RBI admits inflation remains a key concern
Inflation remains a key concern, constraining monetary policy from utilizing any available room to support growth, says the Reserve Bank of India (RBI). It said India needs to put more effort in order to mitigate supply-side driven inflation pressures.
“Monetary policy will monitor closely all threats to price stability to anchor broader macroeconomic and financial stability while continuing with the accommodative stance,” the central bank said in its 2020-21 annual report.
While inflation, measured by the wholesale price index, softened in 2020-21, there was no pass through to retail inflation. According to RBI, the substantial wedge between wholesale and retail price inflation during the year pointed to persistence of supply-side bottlenecks and higher retail margins, underscoring the importance of supply management.
“The extent of retail price increase in the post-lockdown period was also much higher that the usual summer uptick in food prices. The gap between retail and wholesale price inflation, a proxy for retail margins or mark-ups also remained unusually high,” RBI said. “Pressures from food items like pulses and edible oils are likely to persist in view of supply-demand imbalances, while cereals’ prices may continue to soften with the bumper foodgrain production in 2020-21.”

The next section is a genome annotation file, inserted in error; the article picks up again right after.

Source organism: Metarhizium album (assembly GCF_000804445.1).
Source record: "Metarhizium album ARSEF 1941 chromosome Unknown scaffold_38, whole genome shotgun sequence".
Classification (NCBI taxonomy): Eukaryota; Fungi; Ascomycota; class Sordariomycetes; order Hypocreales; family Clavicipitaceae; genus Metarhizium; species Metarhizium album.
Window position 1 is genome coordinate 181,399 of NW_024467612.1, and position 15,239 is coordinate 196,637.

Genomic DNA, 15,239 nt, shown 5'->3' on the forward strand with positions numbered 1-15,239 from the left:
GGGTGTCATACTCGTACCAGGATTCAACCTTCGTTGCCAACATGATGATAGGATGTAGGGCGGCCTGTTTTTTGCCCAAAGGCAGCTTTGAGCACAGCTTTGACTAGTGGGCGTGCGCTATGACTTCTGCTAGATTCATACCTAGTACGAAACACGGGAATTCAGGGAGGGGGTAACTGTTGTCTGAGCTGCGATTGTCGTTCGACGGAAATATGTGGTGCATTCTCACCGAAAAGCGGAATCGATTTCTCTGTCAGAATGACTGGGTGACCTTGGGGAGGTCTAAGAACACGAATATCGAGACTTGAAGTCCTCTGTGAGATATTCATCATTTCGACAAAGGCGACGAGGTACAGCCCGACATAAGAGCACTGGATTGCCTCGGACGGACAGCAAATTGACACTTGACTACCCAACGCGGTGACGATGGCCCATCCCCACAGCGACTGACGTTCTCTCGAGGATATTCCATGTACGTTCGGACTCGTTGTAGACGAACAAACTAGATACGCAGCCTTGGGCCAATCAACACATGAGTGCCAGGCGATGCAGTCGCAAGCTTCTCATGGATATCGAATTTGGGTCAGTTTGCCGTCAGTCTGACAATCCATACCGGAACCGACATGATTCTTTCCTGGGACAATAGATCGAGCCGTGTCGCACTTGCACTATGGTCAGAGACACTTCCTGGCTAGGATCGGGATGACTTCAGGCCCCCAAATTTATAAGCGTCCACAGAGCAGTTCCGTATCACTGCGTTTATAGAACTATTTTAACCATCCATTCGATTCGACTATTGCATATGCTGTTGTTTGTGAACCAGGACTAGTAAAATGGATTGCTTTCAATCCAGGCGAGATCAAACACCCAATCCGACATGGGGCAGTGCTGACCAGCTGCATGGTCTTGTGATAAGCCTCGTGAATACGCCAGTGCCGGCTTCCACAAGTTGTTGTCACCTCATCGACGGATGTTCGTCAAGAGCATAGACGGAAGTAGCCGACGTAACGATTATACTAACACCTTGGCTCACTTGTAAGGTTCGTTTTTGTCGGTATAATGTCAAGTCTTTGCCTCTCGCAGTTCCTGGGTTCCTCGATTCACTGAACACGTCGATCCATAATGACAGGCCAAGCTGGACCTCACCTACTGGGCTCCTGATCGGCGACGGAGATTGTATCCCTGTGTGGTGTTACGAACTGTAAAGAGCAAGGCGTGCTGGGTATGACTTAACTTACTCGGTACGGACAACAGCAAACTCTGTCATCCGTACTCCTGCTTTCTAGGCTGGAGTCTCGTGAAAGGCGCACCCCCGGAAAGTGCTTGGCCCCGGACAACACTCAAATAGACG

It said crude oil prices have picked up on optimism of demand recovery and continuation of OPEC plus production cuts; and are expected to remain volatile in the near-term. RBI stated that as pandemics typically leave markets less competitive, the increase in number of active COVID-19 cases with the beginning of second wave along with the associated effects on supply chains could also affect inflation going forward.
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The Central Bank said the monetary policy in 2020-21 had to deal with the twin challenges of reviving growth from the ravages of COVID-19 while also ensuring that inflation eased from above the upper tolerance band to align with the target. As part of its inflation-targeting mechanism, the government has retained RBI’s flexibility inflation target in the 2-6% band for the five years through 31 March 2026.
It stated that transmission to bank’s deposit and lending rates improved significantly on the back of surplus liquidity conditions and the mandated external benchmark system of the pricing of loans for specified sectors.
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